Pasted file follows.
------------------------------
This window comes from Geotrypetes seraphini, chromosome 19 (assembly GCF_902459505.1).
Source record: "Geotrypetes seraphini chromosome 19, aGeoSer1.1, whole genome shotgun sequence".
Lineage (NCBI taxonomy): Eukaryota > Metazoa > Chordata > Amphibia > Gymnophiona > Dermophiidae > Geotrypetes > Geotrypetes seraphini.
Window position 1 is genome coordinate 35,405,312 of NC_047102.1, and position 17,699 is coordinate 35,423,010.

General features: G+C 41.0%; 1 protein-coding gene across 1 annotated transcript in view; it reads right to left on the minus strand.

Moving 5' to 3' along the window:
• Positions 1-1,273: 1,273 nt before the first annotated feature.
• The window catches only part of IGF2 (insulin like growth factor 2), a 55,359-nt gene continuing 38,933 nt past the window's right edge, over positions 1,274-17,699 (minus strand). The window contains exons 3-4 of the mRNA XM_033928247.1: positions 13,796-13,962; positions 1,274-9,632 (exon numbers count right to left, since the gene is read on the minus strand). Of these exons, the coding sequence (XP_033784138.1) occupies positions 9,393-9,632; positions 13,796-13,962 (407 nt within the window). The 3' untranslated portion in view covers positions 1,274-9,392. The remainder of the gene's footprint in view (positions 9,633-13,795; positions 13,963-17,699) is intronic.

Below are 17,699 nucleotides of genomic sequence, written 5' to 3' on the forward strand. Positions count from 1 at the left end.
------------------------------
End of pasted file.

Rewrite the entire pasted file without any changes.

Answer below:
This window comes from Geotrypetes seraphini, chromosome 19 (assembly GCF_902459505.1).
Source record: "Geotrypetes seraphini chromosome 19, aGeoSer1.1, whole genome shotgun sequence".
Lineage (NCBI taxonomy): Eukaryota > Metazoa > Chordata > Amphibia > Gymnophiona > Dermophiidae > Geotrypetes > Geotrypetes seraphini.
Window position 1 is genome coordinate 35,405,312 of NC_047102.1, and position 17,699 is coordinate 35,423,010.

General features: G+C 41.0%; 1 protein-coding gene across 1 annotated transcript in view; it reads right to left on the minus strand.

Moving 5' to 3' along the window:
• Positions 1-1,273: 1,273 nt before the first annotated feature.
• The window catches only part of IGF2 (insulin like growth factor 2), a 55,359-nt gene continuing 38,933 nt past the window's right edge, over positions 1,274-17,699 (minus strand). The window contains exons 3-4 of the mRNA XM_033928247.1: positions 13,796-13,962; positions 1,274-9,632 (exon numbers count right to left, since the gene is read on the minus strand). Of these exons, the coding sequence (XP_033784138.1) occupies positions 9,393-9,632; positions 13,796-13,962 (407 nt within the window). The 3' untranslated portion in view covers positions 1,274-9,392. The remainder of the gene's footprint in view (positions 9,633-13,795; positions 13,963-17,699) is intronic.

Below are 17,699 nucleotides of genomic sequence, written 5' to 3' on the forward strand. Positions count from 1 at the left end.